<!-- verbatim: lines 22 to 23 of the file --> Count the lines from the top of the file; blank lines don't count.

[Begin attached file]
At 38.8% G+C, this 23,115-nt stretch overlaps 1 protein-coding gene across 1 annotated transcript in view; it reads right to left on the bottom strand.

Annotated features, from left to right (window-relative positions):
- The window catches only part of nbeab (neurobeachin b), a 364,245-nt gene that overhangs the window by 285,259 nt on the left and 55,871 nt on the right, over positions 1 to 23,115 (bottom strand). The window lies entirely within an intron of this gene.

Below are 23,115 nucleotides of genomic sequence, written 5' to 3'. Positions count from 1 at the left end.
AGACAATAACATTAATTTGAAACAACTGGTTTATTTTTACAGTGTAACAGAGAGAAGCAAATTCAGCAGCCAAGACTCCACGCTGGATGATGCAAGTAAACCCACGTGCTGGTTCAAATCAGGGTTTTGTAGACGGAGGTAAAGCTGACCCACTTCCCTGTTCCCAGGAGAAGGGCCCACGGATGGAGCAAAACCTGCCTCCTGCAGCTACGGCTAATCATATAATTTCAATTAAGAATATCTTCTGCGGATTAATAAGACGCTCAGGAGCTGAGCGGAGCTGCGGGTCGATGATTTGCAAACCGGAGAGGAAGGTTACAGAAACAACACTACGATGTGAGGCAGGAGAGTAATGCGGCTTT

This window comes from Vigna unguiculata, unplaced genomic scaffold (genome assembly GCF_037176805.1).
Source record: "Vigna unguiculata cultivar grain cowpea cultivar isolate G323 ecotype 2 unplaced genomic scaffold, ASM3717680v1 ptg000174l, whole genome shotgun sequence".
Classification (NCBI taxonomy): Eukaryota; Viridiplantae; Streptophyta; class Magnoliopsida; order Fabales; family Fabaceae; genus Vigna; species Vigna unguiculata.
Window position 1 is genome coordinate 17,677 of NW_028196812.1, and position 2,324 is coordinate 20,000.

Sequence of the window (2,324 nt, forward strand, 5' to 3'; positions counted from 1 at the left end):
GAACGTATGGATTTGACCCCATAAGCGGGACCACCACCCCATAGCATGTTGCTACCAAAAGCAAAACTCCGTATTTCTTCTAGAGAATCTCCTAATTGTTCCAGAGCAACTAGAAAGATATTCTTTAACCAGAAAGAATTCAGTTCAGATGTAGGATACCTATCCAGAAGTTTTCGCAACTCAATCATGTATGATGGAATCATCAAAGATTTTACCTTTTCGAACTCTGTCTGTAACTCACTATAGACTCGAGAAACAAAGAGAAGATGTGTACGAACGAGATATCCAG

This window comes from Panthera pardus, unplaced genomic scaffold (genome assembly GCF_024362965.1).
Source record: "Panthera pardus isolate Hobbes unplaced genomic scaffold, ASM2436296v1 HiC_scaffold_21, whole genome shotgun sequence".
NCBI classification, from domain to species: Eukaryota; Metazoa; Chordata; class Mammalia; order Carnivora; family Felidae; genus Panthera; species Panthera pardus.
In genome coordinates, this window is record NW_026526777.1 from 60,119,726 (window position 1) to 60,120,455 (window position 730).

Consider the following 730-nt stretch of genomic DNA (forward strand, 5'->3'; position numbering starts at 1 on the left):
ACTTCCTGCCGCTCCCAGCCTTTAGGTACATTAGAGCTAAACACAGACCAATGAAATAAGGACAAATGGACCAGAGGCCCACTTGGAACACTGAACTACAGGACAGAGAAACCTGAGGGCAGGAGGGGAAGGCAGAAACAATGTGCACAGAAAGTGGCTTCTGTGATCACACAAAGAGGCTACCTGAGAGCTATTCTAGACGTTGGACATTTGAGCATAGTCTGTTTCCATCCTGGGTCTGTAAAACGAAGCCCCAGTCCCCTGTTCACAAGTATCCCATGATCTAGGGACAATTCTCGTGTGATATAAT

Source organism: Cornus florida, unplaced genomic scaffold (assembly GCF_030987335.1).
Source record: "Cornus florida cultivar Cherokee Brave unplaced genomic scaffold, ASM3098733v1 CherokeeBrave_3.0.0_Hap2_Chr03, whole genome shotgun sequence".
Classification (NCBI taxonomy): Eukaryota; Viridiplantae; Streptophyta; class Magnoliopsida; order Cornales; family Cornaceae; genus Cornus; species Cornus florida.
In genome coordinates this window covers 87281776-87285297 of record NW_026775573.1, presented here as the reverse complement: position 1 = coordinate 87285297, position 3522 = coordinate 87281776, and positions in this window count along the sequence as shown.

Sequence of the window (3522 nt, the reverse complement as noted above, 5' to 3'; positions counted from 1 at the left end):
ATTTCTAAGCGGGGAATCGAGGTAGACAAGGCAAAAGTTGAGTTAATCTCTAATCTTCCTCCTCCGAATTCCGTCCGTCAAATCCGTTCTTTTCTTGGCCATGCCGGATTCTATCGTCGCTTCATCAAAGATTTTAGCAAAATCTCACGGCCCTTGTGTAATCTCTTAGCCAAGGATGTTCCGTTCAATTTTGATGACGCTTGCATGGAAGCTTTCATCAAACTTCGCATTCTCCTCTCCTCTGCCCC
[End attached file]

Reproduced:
Sequence of the window (3522 nt, the reverse complement as noted above, 5' to 3'; positions counted from 1 at the left end):
ATTTCTAAGCGGGGAATCGAGGTAGACAAGGCAAAAGTTGAGTTAATCTCTAATCTTCCTCCTCCGAATTCCGTCCGTCAAATCCGTTCTTTTCTTGGCCATGCCGGATTCTATCGTCGCTTCATCAAAGATTTTAGCAAAATCTCACGGCCCTTGTGTAATCTCTTAGCCAAGGATGTTCCGTTCAATTTTGATGACGCTTGCATGGAAGCTTTCATCAAACTTCGCATTCTCCTCTCCTCTGCCCC